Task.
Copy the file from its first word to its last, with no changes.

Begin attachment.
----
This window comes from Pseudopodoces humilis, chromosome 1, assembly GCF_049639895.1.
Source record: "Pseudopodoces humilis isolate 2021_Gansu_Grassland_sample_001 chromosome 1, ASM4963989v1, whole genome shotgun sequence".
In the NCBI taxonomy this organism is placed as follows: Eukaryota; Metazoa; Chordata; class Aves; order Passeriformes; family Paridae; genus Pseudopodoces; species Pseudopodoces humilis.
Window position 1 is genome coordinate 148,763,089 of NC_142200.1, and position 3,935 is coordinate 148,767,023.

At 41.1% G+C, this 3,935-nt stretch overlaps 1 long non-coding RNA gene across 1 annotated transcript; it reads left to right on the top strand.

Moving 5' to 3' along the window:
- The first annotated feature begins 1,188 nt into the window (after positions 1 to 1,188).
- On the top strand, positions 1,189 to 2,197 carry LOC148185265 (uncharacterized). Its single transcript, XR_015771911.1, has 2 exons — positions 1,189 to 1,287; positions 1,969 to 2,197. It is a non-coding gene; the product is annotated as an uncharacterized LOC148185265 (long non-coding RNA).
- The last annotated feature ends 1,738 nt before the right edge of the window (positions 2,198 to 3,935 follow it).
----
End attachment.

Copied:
This window comes from Pseudopodoces humilis, chromosome 1, assembly GCF_049639895.1.
Source record: "Pseudopodoces humilis isolate 2021_Gansu_Grassland_sample_001 chromosome 1, ASM4963989v1, whole genome shotgun sequence".
In the NCBI taxonomy this organism is placed as follows: Eukaryota; Metazoa; Chordata; class Aves; order Passeriformes; family Paridae; genus Pseudopodoces; species Pseudopodoces humilis.
Window position 1 is genome coordinate 148,763,089 of NC_142200.1, and position 3,935 is coordinate 148,767,023.

At 41.1% G+C, this 3,935-nt stretch overlaps 1 long non-coding RNA gene across 1 annotated transcript; it reads left to right on the top strand.

Moving 5' to 3' along the window:
- The first annotated feature begins 1,188 nt into the window (after positions 1 to 1,188).
- On the top strand, positions 1,189 to 2,197 carry LOC148185265 (uncharacterized). Its single transcript, XR_015771911.1, has 2 exons — positions 1,189 to 1,287; positions 1,969 to 2,197. It is a non-coding gene; the product is annotated as an uncharacterized LOC148185265 (long non-coding RNA).
- The last annotated feature ends 1,738 nt before the right edge of the window (positions 2,198 to 3,935 follow it).